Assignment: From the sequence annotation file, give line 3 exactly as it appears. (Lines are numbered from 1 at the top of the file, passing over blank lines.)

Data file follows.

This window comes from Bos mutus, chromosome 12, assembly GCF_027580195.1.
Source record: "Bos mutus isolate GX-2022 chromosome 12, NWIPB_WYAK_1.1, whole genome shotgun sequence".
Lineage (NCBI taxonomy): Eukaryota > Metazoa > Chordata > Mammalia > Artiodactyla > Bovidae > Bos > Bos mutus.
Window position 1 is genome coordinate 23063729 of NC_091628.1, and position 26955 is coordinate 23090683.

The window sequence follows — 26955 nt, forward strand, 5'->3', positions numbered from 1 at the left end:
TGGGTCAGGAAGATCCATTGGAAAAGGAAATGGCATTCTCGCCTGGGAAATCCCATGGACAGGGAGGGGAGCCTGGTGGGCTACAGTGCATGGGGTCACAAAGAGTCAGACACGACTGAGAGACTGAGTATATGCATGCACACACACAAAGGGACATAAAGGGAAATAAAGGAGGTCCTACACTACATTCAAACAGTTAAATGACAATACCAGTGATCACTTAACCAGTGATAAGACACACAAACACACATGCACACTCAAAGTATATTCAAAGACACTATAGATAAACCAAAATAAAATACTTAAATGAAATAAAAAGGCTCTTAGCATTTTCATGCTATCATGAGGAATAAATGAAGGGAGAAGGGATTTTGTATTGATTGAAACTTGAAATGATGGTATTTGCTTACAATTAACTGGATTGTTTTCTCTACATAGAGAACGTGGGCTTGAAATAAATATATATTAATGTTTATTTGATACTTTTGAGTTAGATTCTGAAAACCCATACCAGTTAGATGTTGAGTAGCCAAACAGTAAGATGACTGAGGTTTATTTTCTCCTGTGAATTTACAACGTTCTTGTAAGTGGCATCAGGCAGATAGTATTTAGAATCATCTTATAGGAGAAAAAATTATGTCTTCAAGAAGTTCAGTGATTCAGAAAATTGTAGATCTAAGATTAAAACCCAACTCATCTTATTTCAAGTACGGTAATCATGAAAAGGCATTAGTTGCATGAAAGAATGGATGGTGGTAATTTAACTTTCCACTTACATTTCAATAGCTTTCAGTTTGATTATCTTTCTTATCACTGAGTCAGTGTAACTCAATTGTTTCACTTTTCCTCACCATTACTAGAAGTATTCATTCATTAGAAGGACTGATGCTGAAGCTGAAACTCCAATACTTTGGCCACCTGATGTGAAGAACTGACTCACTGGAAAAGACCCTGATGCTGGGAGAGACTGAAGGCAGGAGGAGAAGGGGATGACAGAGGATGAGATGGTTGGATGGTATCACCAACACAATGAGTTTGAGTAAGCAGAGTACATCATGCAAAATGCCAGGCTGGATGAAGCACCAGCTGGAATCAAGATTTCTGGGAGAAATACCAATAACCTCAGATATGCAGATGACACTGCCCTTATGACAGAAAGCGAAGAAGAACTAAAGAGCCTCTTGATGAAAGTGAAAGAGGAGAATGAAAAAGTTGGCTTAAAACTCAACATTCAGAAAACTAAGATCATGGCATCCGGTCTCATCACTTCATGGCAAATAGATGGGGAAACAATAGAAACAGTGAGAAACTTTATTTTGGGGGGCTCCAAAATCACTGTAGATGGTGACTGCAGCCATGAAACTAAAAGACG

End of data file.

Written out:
Lineage (NCBI taxonomy): Eukaryota > Metazoa > Chordata > Mammalia > Artiodactyla > Bovidae > Bos > Bos mutus.